Sep 042017


(In this post Andy Synn combines reviews of three recent EPs, with music streams of course.)

Phew, time really flies doesn’t it? I mean, somehow it’s already September and although we still have a huge number of releases to look forward to before the year’s end, I find my mind already turning towards the upcoming Listmania with an equal mix of anticipation and trepidation.

Thankfully that particular furore is still a little way off and, although work is keeping me pretty darn busy at the moment, I should be able to fit in quite a lot of reviews and features before the time comes for our annual wrap-up.

So, without further ado, get ready to wrap your earholes around three short, but succulent morsels of Thrash, Death, and Death-Thrash courtesy of Entombment (USA), Iron Flesh (FR), and Seprevation (UK).






Easily the most melodic and ear-friendly of the three acts presented here, Texan thrashers Entombment still pack a hell of a punch, and deliver one seriously action-packed thrill-ride on their debut, self-titled EP, perfectly tailored for fans of Revocation, Sylosis, and their ilk.

Hook-heavy chugathon “False Ideals” is a near-perfect opener, quickly introducing you to the band’s meaty, modernised take on classic Thrash Metal tropes, in a sub-three-minute whirlwind of strafing lead-guitars and irresistibly headbangable riffs.

And while tracks like the gallop ‘n’ groove of “Burial” and the shamelessly infectious “No Power” don’t necessarily bring anything new to the table, the sheer energy and enthusiasm which bleeds through the speakers is more than enough to make up for this.

That being said, while Entombment may not be the most original collection of material, it’s far from just a one-note affair. The death-tinged strains of “The Obscure”, for example, showcase a much darker and more brutal side to the band, mixing brooding melody with punishing heaviness, while closer “Victim of Lies” is not only the longest track on the EP, but also the most complex and multifaceted, building from a surprisingly moody, slow-burning intro, into a parade of fret-scorching leads, pounding percussion, and riotous riffs worthy of Metallica in their prime.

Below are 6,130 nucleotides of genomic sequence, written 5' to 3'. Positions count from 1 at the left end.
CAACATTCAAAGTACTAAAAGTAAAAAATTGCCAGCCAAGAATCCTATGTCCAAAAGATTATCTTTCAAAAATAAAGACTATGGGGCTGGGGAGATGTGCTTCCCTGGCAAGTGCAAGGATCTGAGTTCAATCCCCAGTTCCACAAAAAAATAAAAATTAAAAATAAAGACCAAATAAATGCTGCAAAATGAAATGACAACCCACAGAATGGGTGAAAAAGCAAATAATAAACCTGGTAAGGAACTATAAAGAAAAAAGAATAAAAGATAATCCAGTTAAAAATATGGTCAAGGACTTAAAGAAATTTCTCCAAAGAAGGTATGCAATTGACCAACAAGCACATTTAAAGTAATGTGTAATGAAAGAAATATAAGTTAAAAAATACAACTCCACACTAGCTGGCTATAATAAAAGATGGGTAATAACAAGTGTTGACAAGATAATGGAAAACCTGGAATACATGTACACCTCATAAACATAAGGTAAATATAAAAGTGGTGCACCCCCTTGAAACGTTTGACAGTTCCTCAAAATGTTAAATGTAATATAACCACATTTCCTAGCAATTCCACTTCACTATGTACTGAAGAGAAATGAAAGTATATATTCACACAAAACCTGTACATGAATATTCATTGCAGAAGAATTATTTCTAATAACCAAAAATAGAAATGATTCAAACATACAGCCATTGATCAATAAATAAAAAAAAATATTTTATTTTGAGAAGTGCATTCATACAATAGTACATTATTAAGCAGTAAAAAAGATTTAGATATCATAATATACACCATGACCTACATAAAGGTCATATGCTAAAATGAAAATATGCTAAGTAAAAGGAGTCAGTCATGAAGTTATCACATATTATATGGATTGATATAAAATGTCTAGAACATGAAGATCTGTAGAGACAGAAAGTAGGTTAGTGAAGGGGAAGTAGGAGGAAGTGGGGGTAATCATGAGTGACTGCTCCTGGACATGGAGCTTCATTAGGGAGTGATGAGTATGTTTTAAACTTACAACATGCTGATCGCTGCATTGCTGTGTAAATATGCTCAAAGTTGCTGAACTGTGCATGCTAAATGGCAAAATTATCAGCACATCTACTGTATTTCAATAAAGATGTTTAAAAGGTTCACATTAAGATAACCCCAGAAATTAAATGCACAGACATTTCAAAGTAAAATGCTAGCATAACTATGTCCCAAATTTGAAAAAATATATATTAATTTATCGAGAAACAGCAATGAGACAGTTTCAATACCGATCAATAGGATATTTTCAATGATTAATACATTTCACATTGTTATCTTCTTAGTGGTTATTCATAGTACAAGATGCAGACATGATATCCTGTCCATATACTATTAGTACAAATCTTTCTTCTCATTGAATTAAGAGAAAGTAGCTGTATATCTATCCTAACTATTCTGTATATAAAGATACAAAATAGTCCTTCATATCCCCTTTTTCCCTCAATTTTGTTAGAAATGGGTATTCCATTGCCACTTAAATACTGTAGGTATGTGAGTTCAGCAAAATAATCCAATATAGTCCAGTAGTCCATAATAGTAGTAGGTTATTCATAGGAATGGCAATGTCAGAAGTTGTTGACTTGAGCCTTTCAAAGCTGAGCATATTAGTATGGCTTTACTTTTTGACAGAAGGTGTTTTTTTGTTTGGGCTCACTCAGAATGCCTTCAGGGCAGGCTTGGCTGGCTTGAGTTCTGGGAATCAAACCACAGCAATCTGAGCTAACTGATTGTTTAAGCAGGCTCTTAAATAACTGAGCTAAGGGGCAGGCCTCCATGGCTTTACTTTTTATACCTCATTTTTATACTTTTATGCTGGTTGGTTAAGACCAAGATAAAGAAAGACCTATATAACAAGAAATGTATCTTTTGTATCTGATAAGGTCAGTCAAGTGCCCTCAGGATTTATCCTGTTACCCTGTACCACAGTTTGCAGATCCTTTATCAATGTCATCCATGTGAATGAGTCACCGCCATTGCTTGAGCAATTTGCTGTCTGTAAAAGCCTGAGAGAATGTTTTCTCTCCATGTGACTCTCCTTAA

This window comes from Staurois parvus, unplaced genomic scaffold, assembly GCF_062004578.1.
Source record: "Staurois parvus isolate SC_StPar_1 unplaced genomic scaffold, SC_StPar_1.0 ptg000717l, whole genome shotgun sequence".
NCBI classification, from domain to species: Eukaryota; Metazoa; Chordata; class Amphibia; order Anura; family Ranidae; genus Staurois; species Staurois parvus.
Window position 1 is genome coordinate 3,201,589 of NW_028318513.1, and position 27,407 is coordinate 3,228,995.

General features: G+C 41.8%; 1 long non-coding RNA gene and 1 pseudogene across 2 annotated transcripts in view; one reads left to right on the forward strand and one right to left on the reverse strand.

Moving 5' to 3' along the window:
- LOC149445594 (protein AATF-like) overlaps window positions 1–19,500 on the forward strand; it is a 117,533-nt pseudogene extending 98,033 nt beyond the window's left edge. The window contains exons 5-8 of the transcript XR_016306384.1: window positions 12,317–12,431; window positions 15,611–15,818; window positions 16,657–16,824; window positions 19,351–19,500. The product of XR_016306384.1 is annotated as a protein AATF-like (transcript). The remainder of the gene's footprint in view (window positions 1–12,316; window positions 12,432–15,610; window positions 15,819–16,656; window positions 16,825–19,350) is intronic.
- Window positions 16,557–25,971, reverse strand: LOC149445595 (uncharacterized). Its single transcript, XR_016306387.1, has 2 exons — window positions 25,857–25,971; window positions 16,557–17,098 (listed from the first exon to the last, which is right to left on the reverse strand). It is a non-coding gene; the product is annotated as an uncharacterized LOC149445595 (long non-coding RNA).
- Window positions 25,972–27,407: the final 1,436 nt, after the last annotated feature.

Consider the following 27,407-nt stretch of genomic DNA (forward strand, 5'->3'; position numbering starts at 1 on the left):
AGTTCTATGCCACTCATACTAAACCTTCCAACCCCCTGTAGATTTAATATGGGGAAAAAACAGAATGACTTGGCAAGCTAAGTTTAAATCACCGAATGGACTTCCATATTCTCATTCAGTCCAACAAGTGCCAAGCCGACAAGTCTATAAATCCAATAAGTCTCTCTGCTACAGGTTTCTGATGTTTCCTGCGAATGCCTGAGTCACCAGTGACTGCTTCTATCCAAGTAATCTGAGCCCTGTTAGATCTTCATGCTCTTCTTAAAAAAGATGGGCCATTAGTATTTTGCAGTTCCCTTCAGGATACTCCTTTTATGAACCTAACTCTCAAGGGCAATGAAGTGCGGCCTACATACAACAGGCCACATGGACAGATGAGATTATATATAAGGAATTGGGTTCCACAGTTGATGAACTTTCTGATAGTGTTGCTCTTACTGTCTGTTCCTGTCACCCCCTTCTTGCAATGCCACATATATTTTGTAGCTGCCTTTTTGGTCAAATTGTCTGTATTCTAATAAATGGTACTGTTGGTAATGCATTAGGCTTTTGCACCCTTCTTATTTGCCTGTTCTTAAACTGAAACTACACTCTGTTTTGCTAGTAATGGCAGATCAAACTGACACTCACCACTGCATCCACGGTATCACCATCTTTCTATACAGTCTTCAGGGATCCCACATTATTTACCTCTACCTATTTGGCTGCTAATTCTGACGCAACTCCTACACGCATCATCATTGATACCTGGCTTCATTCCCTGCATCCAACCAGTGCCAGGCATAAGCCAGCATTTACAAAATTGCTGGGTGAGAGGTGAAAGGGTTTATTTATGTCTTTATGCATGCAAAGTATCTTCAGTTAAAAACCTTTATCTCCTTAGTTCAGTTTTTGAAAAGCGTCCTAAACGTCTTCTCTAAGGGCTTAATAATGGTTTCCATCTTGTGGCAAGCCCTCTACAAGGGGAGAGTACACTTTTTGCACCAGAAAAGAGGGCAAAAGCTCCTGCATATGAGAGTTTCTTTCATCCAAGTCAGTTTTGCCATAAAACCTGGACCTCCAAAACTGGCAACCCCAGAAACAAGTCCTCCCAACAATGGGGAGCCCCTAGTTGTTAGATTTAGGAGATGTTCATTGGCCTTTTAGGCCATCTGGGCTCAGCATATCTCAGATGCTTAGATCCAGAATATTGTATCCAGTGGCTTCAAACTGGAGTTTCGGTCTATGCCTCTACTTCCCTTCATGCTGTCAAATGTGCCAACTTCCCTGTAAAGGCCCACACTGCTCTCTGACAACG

More than anything else Entombment’s debut is just fantastic fun to listen to, every track imbued with a shameless zeal designed to get a rise out of even the most jaded and cynical amongst us.








Brainchild of one Julien Helwin (ex-Otargos, ex-live drummer for Mithras, etc), who handles all instruments and vocals on this EP, the music of Iron Flesh is a nasty conglomeration of filthy, old-school riffs, gruesomely guttural vocals, and harsh, rusty hooks that should please fans of Autopsy, Grave, and early Hypocrisy no end.

Opener “Psychological Enslavement” and its follow-up, the voracious “Prophetic Mass Murdering”, both aptly epitomise the band’s raw and ravenous nature.

The guitar tone is a buzzing saw-toothed grind. The vocals a grim, mid-low growl somewhere between Ola Lindgren and Peter Tägtgren. The drums a bone-rattling barrage of whip-crack snare hits and primitive, punchy kick-patterns. And what melody there is sticks firmly to the dark and menacing end of the spectrum, here and there breaking cover in an auto-erotic spasm of malevolent lead work.

“Condemned to Submission” is a gloriously evil anthem of ghoulish, slow-burning riffs and bowel-shaking vocals, which occasionally flips over into a full-tilt berserker rampage, while “In Blood, Flesh, and Fire” is a stupidly catchy blast of venomously melodic Death Metal that features some of the best vocal and lead guitar work on the EP.

By the time morbid closer “Soul Devour” rumbles to an end there’s a good chance you’ll have a new favourite band, as the group – recently expanded to a full quartet for live appearances – do a damn good job of digging up the corpse of old-school Death Metal and pumping it full of new life.








Bridging the gap between our two previous entries, the new EP from British bruisers Seprevation delivers all the devastating delights of Death Metal coupled with the brash belligerence of Thrash, in four fearsome tracks of absolutely storming riffage and lacerating lead guitar licks.

Immediate comparisons with the likes of Death and Possessed spring to mind the second that “Slaughterous” kicks into (high) gear, the snarling vocals of Lluc Tupman (who also contributes a number of meaty metallic bass lines over the course of the EP) recalling classic Chuck Schuldiner, albeit with a deeper edge to them when needed, while the twin guitars of Joss Farrington and Ian Aston seem right on the verge of spontaneously combusting as they race along, keeping pace with the tumbling drums of sticksman Jamie Wintle.

If anything, “A Fate Beyond the Flesh” is even more intense than its predecessor, melding scathing blastbeats and whirling, technical fretwork with moments of hulking groove and punishing aggression, while the harsh harmonics and churning riffery of “The Death Ethos” initially take things in much more of a “pure” Death Metal direction, before a welcome injection of thrashy adrenaline kicks things up a notch.

Finishing things off with the scintillating Sadus-isms of the title-track, Seprevation don’t pull any punches on this EP, and their mastery of this highly technical, slightly proggy, Death/Thrash hybrid style should be obvious to even the most casual listener.


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